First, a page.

LONDON (Reuters) - Johanna Konta won a place at the Wimbledon semi-final table on Tuesday in a feast of tension-filled tennis, powering past Simona Halep in three epic sets to become the first British woman to reach the last four in almost 40 years.
In a match dripping with tension towards the business end of one of the most open women’s grasscourt grand slams in years Konta rode a wave of home support to win 6-7(2) 7-6(5) 6-4.
The sixth seed and second-seeded Halep were facing each other for the first time since a turbulent Fed Cup tie in April.
Serving up the only tennis show in town as the rain drummed down outside the roofed-in Centre Court and avoiding eye contact at changeovers, the pair also had the extra weight of history to contend with.
Konta, working hard to keep her opponent pinned behind the baseline, was bidding to book a date with Venus Williams on Thursday as the first home semi-finalist since Virginia Wade in 1978, the year after Wade won the title.
Halep, scampering from wing to wing as she soaked up the pressure, was one match from becoming the first Romanian to top the computerised world rankings - a distinction that, following her defeat, passed to Czech Karolina Pliskova.
The refined surroundings of the main showcourt were a world away from the tiny stadium on the Black Sea where the two players last met, Halep winning that encounter in straight sets.
Konta became tearful during her other singles match in that Fed Cup tie, against Sorana Cirstea, blaming what she called a hostile reception from Romanian fans who Halep this week described as “very fair”.
On Tuesday the Australia-born Briton struggled to take it all in too -- but for altogether different reasons.
“Right now it’s a little bit surreal,” she told the BBC after sealing victory in just under two-and-three-quarter hours.
“Simona... was really not going to give me much for free so I definitely had to be the one out there to create my own chances and I felt I did that.”
Konta said she was “excited and humble” to be facing Venus Williams, a match that Wade predicted the Briton would win.
“It’s fine to be the last British women’s winner (at) ...Wimbledon, but it’s better to have plenty of British players to win,” Wade said in comments released by the All England Club.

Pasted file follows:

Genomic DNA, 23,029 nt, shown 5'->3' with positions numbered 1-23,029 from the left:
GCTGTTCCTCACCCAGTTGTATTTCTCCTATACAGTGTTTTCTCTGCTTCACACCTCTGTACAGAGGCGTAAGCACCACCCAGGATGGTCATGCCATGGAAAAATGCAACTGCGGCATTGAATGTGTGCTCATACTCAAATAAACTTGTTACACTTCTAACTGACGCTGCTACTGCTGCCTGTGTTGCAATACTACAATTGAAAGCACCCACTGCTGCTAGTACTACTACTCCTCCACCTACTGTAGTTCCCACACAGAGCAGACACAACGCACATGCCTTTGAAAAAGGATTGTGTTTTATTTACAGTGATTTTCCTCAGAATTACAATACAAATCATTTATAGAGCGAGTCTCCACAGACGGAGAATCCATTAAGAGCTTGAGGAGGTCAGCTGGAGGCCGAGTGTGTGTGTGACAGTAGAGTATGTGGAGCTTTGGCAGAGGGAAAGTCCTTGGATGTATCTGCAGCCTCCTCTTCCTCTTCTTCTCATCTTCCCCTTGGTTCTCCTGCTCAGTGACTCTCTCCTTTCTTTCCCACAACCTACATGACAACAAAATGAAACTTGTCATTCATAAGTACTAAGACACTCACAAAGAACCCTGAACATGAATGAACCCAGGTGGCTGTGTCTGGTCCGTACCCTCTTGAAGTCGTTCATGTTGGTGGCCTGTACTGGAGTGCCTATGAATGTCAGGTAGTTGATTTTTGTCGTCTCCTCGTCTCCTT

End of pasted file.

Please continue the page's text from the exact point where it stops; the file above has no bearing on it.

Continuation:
“If I get a chance I will tell (Johanna) how well she played and wish her good luck.”
The match closed on a surreal note, when the final point was punctuated by a spectator’s scream, Halep lamely netting a forehand as she appealed in vain for a let.
In a nod to that episode, Konta described the crowd as incredible, adding: I think they were a little over-enthusiastic in parts, but I definitely cannot complain with the amount of support and general good feeling they were wishing my way.”
Defying the cheers and cries of “C‘mon Jo” echoing around the arena, where only the Royal Box had seats to spare, Halep shaded the early exchanges.
She pounced on any error and broke serve to lead 3-0 as the sixth-seeded Briton, close to brimming over with nervous energy, struggled to keep her searing groundstrokes in court.
But Konta fought back, cranking up her serve and winning eight straight points to draw level at 4-4.
Halep won the first set on a tiebreak with Konta, having squandered a clutch of break points, returning the favour in the second.
The intensity moved up a notch in the third set before Konta broke in the fifth game and held her nerve to serve the match out.
The stadium erupted and, out on Henman Hill, the umbrellas of the fans massed in front of the big screen twirled.
“We’ve been to every (other) Konta match,” said Glenda Powell from Farnham. “She gives the British people heart.”
Reporting by John Stonestreet; editing by Ken Ferris